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What Parents Need to Know About Tonsillectomies in Children

By HERWriter Blogger
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Ears, Nose & Throat related image Photo: Getty Images

Whenever a child has to have surgery, no matter how frequently the doctor performs it, how "minor" the procedure, or how many other people have had it done in the past, a parent will always be nervous and scared. And they should be, as things can go wrong.

However, being informed beforehand and knowing the risks and rewards of the procedure should help parents understand the surgery and feel a little more comfortable with it. Tonsillectomies often fall under the "minor" category, but this surgery is not done lightly and should be taken seriously.

A tonsillectomy is a surgical removal of the two tonsils, which are oval-shaped pads of tissue at the back of a person's throat. According to MayoClinic.com, this surgery used to be commonplace to treat infection and inflammation of the tonsils.

Today, it is more common to have the tonsils removed because of breathing and sleep issues as well as recurrent tonsillitis or strep infections that do not respond to treatment. The typical function of tonsils are to fight off infections.

In children, it is not unusual for tonsils to be enlarged. If the child has no accompanying symptoms, surgery is not typically required. However, if the child suffers from repeat bouts of tonsillitis, doctors may recommend a tonsillectomy. Signs of tonsillitis include:

• Red and swollen tonsils
• Sore throats
• Difficulty eating and swallowing
• Fever
• Swollen lymph nodes in the neck

Parents cannot diagnose tonsillitis. If they suspect their child may have this issue, the child should be seen by a medical professional as soon as possible. A throat culture may need to be performed to see if a strep infection of the throat is present.

If a child has frequent occurrences of tonsillitis or strep throat, or if swollen tonsils disrupt their sleeping, eating, or breathing, doctors may recommend having the tonsils removed, or a tonsillectomy. During this procedure, the child will be in an operating room under general anesthesia. The surgeon will take out the tonsils through the child’s mouth so there is no need to cut through the skin.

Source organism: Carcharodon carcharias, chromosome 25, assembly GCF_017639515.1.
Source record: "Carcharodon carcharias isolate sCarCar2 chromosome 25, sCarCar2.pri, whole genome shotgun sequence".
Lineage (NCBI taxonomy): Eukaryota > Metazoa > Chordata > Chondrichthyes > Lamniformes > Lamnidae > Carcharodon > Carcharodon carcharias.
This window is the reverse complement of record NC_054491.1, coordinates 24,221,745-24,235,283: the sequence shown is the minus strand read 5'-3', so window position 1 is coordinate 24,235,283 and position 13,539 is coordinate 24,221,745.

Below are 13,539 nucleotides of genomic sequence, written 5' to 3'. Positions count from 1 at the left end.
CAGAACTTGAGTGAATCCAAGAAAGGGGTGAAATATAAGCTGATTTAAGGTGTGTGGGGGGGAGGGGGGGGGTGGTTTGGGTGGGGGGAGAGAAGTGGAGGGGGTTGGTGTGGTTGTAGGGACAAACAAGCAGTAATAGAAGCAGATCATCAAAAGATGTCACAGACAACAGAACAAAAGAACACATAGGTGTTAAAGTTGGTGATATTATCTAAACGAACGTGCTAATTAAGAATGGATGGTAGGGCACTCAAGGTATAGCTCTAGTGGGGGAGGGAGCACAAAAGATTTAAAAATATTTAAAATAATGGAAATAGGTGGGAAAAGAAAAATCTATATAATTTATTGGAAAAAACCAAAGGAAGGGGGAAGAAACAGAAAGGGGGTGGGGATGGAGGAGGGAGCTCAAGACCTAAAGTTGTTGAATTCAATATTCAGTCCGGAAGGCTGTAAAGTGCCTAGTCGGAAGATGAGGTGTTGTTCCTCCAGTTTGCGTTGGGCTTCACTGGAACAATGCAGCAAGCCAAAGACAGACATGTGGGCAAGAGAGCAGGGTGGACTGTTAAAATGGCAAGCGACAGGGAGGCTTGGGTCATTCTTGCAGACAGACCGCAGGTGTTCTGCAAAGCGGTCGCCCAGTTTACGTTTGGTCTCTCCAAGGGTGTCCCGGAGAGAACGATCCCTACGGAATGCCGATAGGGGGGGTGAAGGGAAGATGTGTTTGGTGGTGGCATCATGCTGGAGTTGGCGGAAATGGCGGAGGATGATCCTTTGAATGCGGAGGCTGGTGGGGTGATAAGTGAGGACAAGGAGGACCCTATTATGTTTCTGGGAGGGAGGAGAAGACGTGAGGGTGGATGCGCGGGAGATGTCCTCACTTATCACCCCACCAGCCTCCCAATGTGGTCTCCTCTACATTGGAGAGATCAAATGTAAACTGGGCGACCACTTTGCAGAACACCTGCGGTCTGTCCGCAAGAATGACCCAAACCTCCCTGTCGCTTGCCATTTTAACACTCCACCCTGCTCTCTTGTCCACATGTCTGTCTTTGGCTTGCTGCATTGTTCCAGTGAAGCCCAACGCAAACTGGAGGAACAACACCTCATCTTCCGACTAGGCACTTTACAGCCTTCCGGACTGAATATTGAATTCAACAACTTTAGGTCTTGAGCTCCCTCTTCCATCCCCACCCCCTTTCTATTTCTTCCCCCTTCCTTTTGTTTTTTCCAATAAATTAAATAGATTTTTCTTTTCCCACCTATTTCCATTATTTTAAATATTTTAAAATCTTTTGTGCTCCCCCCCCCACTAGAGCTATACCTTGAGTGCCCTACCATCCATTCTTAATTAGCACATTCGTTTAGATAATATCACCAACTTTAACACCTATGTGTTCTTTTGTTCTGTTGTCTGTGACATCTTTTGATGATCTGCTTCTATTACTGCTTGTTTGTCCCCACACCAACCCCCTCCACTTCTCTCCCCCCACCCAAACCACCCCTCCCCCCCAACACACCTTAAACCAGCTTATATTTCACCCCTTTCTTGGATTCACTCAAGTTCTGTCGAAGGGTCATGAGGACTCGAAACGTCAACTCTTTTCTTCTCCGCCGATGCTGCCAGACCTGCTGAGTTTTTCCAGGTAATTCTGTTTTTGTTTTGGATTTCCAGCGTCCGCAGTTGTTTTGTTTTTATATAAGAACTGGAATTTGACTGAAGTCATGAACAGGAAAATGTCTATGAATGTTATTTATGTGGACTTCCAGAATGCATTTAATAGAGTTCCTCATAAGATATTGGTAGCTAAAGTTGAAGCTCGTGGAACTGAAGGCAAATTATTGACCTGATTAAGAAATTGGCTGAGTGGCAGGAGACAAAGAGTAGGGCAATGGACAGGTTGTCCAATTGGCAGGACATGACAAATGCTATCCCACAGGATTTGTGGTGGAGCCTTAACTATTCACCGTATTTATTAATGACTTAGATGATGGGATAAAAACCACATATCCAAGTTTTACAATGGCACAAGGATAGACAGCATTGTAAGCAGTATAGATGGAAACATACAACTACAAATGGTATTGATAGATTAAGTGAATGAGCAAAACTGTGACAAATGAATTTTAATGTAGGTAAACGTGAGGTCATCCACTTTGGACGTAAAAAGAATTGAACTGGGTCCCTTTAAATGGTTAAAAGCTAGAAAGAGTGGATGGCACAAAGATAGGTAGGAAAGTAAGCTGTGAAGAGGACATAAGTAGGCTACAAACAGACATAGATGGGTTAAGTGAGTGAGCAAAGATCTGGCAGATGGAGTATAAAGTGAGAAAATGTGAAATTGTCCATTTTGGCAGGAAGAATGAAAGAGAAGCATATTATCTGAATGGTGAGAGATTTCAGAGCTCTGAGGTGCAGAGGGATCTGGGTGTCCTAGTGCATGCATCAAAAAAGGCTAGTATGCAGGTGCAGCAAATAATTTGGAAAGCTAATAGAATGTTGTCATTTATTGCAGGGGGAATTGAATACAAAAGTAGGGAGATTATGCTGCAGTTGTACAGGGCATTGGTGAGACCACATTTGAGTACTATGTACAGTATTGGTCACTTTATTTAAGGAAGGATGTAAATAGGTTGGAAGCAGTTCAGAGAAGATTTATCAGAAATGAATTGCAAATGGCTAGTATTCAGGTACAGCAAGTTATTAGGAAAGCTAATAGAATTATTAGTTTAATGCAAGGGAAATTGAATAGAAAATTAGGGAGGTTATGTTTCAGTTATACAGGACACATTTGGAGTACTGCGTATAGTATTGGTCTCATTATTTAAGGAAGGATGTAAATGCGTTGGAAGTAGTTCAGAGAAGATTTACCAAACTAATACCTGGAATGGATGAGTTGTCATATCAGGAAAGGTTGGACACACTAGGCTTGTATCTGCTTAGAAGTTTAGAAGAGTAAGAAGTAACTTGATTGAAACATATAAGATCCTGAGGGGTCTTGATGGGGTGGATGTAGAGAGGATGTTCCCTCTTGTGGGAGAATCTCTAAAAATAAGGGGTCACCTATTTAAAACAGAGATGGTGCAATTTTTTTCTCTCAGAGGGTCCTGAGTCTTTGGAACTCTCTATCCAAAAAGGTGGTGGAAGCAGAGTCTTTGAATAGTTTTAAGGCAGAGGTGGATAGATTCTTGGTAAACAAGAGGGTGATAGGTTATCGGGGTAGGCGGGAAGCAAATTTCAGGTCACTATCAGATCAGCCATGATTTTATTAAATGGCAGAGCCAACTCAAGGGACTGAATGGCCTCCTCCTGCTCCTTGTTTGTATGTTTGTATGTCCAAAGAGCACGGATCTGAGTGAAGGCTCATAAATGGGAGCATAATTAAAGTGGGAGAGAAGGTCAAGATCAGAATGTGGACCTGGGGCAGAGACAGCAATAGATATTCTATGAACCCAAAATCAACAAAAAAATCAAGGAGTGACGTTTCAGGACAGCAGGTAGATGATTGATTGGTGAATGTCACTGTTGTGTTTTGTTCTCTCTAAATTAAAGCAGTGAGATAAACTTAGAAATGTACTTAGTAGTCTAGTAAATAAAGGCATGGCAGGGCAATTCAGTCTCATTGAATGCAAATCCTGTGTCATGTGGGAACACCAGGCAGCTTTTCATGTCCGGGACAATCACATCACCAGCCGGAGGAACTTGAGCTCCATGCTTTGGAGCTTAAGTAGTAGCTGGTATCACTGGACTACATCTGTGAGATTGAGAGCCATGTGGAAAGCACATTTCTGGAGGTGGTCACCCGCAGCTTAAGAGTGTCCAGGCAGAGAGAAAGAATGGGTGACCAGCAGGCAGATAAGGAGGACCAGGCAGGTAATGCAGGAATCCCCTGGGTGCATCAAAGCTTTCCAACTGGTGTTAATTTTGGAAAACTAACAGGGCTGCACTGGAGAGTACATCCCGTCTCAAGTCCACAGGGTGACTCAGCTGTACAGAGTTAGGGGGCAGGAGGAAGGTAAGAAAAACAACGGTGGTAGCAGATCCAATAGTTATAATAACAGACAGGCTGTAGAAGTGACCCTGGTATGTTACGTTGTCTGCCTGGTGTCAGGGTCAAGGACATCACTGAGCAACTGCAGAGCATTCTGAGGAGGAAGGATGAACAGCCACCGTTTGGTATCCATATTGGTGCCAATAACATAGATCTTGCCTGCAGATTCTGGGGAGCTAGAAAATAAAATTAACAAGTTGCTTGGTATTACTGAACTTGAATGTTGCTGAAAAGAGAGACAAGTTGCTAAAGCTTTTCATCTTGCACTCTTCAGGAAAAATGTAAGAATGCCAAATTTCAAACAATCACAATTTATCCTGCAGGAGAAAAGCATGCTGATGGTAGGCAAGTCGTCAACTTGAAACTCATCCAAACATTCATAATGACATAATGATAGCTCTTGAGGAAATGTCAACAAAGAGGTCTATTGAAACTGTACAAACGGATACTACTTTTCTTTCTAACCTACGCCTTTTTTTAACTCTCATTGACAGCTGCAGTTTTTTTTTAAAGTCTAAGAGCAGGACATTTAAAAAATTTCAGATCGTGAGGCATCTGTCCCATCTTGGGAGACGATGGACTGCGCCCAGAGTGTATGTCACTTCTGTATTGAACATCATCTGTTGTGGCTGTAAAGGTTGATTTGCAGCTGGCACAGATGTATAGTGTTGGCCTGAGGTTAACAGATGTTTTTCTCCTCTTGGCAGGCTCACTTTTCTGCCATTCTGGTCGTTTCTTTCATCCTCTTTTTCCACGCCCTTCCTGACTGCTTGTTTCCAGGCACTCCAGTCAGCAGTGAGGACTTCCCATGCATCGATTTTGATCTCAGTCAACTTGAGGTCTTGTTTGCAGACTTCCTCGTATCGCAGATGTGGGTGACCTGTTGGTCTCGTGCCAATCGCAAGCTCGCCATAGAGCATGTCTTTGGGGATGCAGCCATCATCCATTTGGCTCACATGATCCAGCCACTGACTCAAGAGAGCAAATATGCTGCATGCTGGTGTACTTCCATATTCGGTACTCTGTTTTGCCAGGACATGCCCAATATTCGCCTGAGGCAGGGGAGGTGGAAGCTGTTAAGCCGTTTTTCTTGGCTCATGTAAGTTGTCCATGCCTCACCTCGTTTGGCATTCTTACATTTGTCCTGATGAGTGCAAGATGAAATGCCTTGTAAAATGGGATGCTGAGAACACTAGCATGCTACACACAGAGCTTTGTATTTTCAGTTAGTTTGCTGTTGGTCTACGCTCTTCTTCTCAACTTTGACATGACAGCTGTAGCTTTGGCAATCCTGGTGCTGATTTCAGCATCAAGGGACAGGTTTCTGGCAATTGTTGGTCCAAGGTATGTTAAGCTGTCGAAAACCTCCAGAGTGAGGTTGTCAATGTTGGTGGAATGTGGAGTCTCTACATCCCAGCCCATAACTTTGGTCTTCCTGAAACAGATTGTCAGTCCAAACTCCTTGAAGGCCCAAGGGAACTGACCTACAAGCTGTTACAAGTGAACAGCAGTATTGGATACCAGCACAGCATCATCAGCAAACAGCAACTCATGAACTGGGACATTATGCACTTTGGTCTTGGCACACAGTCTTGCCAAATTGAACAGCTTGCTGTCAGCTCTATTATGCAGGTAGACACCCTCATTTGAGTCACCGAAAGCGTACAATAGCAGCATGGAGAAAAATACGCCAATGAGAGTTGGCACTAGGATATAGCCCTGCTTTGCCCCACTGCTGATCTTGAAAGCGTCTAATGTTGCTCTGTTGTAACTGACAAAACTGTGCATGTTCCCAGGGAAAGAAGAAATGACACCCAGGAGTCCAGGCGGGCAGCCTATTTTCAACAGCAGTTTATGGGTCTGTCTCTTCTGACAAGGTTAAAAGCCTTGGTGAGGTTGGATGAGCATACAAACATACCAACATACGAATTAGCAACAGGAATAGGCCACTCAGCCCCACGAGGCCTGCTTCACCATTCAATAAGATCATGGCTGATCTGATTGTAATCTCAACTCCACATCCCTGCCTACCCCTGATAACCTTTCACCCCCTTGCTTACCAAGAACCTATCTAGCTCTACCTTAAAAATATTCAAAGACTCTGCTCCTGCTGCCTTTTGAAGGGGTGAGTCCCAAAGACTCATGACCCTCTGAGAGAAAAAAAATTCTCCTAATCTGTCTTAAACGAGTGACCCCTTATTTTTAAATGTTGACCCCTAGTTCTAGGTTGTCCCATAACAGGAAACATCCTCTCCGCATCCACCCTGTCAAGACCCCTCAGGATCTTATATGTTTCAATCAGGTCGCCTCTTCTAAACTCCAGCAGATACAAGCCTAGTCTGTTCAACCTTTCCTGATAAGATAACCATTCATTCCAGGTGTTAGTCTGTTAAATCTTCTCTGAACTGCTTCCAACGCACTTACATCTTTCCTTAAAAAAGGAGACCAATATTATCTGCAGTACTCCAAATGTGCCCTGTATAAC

The surgery will only take about 20-30 minutes, but Children’s Healthcare of Atlanta tells parents to expect to be in the hospital around five hours. For their patients under three or those with chronic illnesses, they tend to keep them overnight for observation.

The recovery time can vary from a few days to a week, depending on the child and the surgical technique. The child may have a sore throat and have difficulty eating and drinking for a few days following the surgery.

The doctors of Children’s Healthcare of Atlanta indicate that giving parents as much information as possible is helpful to them and often provides comfort in a frightening situation. On Thursday December 15, 2011 they will even do a live “tweet” of a tonsillectomy.

You can go to the Children’s Healthcare of Atlanta Twitter account,@ChildrensATL, or hashtag, #CHOASurgery, to experience the surgery “live” from anesthesia to recovery.

While this may seem extreme to some, to parents who have a child that will need to have this surgery, there is no such thing as information overload.


MayoClinic.com. Web. 14 December 2011. “Tonsillectomy”. http://www.mayoclinic.com/health/tonsillectomy/MY00132

Children’s Healthcare of Atlanta. Web. 14 December 2011. “Tonsils and Tonsillectomies”. http://www.choa.org/Child-Health-Glossary/T/TO/Tonsils-and-Tonsillectomies

Reviewed December 15, 2011
by Michele Blacksberg RN
Edited by Jody Smith

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We value and respect our HERWriters' experiences, but everyone is different. Many of our writers are speaking from personal experience, and what's worked for them may not work for you. Their articles are not a substitute for medical advice, although we hope you can gain knowledge from their insight.